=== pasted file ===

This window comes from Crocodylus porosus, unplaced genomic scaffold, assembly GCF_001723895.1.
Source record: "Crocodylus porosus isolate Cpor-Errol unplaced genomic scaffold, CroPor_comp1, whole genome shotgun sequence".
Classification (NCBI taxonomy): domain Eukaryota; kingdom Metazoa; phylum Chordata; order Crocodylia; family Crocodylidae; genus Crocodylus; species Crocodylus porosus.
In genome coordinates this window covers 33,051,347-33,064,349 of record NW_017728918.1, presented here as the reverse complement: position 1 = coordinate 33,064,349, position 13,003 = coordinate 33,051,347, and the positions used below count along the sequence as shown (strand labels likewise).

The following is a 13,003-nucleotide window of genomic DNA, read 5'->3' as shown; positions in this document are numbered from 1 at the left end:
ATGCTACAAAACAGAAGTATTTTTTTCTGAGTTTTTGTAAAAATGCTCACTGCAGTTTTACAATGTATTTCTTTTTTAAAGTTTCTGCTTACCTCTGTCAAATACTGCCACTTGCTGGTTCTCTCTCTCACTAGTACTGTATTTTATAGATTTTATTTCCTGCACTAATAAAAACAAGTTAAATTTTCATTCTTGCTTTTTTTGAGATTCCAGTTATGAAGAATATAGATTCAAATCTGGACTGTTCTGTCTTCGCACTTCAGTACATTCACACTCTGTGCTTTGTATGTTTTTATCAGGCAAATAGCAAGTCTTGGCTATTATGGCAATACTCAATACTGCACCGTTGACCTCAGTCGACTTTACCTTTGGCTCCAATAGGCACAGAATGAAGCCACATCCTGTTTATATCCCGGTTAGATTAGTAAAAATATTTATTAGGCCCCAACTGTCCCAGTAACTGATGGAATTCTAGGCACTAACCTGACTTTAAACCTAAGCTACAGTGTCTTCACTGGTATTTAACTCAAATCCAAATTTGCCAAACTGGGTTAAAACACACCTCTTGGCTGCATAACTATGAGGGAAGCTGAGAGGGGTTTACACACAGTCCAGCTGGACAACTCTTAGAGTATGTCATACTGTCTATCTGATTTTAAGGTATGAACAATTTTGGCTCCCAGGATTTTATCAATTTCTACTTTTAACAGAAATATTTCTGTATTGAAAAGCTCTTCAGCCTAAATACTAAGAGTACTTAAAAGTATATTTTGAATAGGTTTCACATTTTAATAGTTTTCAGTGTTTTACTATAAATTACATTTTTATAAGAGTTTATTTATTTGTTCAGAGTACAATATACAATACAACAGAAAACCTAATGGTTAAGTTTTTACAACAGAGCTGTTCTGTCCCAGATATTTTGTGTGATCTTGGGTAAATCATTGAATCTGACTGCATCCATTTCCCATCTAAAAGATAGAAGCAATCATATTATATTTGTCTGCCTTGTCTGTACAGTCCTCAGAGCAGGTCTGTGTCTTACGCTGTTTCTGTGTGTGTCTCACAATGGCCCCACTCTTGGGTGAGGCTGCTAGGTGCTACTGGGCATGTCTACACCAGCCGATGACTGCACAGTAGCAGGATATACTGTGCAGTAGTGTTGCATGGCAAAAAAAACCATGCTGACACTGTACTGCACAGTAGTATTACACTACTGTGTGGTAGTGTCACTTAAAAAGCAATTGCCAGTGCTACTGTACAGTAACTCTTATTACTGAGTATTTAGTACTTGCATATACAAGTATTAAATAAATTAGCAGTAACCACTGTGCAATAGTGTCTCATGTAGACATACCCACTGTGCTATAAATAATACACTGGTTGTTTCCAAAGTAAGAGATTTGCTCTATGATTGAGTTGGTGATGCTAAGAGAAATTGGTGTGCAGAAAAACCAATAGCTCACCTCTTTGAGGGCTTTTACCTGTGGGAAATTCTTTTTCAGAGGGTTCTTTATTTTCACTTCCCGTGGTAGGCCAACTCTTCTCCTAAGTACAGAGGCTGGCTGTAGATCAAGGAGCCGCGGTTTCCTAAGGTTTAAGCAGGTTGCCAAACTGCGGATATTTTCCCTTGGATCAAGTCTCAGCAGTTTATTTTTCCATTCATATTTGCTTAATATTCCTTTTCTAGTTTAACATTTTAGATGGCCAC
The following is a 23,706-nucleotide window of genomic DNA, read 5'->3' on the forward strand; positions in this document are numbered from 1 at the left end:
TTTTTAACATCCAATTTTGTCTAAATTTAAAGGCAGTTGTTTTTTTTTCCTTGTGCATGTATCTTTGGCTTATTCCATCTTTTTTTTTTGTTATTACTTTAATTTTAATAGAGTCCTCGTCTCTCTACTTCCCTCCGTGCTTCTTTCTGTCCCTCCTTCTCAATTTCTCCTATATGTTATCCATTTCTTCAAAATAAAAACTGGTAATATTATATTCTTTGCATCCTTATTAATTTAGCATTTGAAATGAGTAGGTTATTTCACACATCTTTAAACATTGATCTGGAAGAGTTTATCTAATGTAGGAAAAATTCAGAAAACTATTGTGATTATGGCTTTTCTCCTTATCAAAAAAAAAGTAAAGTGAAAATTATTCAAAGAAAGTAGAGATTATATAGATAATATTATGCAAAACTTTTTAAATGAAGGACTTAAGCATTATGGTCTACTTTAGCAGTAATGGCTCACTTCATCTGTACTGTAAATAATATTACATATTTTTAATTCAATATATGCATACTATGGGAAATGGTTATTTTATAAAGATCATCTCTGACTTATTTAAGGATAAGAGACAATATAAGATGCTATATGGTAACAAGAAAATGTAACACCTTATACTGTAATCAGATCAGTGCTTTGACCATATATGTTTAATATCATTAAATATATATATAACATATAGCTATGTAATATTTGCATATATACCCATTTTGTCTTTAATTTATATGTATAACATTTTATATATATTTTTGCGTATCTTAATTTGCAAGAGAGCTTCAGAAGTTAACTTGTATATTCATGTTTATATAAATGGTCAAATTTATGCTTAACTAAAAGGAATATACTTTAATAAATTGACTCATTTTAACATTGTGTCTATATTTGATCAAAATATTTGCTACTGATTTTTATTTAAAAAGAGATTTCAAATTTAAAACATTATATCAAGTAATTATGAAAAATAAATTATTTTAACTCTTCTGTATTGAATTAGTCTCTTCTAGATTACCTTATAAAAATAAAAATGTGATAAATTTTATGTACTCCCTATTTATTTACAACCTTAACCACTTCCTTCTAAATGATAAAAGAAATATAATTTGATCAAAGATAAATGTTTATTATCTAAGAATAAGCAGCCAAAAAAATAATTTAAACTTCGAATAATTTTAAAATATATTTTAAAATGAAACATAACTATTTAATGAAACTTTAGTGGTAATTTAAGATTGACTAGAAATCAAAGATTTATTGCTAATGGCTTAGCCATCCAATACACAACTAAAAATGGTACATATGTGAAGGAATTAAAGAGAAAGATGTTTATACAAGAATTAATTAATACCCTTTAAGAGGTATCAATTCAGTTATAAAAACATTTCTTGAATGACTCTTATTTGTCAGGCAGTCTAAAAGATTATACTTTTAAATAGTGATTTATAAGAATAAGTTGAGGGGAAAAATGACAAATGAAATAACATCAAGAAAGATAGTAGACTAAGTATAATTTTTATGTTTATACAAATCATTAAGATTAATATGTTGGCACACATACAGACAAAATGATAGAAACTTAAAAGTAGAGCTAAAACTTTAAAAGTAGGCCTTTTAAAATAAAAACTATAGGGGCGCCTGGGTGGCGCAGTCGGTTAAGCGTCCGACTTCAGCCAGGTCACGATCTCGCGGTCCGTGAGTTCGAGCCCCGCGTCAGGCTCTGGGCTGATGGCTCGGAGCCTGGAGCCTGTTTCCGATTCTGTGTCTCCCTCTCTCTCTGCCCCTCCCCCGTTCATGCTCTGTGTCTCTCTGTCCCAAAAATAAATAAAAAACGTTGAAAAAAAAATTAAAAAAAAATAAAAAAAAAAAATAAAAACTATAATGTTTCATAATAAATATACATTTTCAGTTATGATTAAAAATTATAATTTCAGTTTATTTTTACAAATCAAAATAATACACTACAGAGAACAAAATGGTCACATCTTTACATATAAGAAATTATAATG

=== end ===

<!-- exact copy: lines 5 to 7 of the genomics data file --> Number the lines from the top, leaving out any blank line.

The following is a 13,003-nucleotide window of genomic DNA, read 5'->3' as shown; positions in this document are numbered from 1 at the left end:
ATGCTACAAAACAGAAGTATTTTTTTCTGAGTTTTTGTAAAAATGCTCACTGCAGTTTTACAATGTATTTCTTTTTTAAAGTTTCTGCTTACCTCTGTCAAATACTGCCACTTGCTGGTTCTCTCTCTCACTAGTACTGTATTTTATAGATTTTATTTCCTGCACTAATAAAAACAAGTTAAATTTTCATTCTTGCTTTTTTTGAGATTCCAGTTATGAAGAATATAGATTCAAATCTGGACTGTTCTGTCTTCGCACTTCAGTACATTCACACTCTGTGCTTTGTATGTTTTTATCAGGCAAATAGCAAGTCTTGGCTATTATGGCAATACTCAATACTGCACCGTTGACCTCAGTCGACTTTACCTTTGGCTCCAATAGGCACAGAATGAAGCCACATCCTGTTTATATCCCGGTTAGATTAGTAAAAATATTTATTAGGCCCCAACTGTCCCAGTAACTGATGGAATTCTAGGCACTAACCTGACTTTAAACCTAAGCTACAGTGTCTTCACTGGTATTTAACTCAAATCCAAATTTGCCAAACTGGGTTAAAACACACCTCTTGGCTGCATAACTATGAGGGAAGCTGAGAGGGGTTTACACACAGTCCAGCTGGACAACTCTTAGAGTATGTCATACTGTCTATCTGATTTTAAGGTATGAACAATTTTGGCTCCCAGGATTTTATCAATTTCTACTTTTAACAGAAATATTTCTGTATTGAAAAGCTCTTCAGCCTAAATACTAAGAGTACTTAAAAGTATATTTTGAATAGGTTTCACATTTTAATAGTTTTCAGTGTTTTACTATAAATTACATTTTTATAAGAGTTTATTTATTTGTTCAGAGTACAATATACAATACAACAGAAAACCTAATGGTTAAGTTTTTACAACAGAGCTGTTCTGTCCCAGATATTTTGTGTGATCTTGGGTAAATCATTGAATCTGACTGCATCCATTTCCCATCTAAAAGATAGAAGCAATCATATTATATTTGTCTGCCTTGTCTGTACAGTCCTCAGAGCAGGTCTGTGTCTTACGCTGTTTCTGTGTGTGTCTCACAATGGCCCCACTCTTGGGTGAGGCTGCTAGGTGCTACTGGGCATGTCTACACCAGCCGATGACTGCACAGTAGCAGGATATACTGTGCAGTAGTGTTGCATGGCAAAAAAAACCATGCTGACACTGTACTGCACAGTAGTATTACACTACTGTGTGGTAGTGTCACTTAAAAAGCAATTGCCAGTGCTACTGTACAGTAACTCTTATTACTGAGTATTTAGTACTTGCATATACAAGTATTAAATAAATTAGCAGTAACCACTGTGCAATAGTGTCTCATGTAGACATACCCACTGTGCTATAAATAATACACTGGTTGTTTCCAAAGTAAGAGATTTGCTCTATGATTGAGTTGGTGATGCTAAGAGAAATTGGTGTGCAGAAAAACCAATAGCTCACCTCTTTGAGGGCTTTTACCTGTGGGAAATTCTTTTTCAGAGGGTTCTTTATTTTCACTTCCCGTGGTAGGCCAACTCTTCTCCTAAGTACAGAGGCTGGCTGTAGATCAAGGAGCCGCGGTTTCCTAAGGTTTAAGCAGGTTGCCAAACTGCGGATATTTTCCCTTGGATCAAGTCTCAGCAGTTTATTTTTCCATTCATATTTGCTTAATATTCCTTTTCTAGTTTAACATTTTAGATGGCCAC
The following is a 23,706-nucleotide window of genomic DNA, read 5'->3' on the forward strand; positions in this document are numbered from 1 at the left end: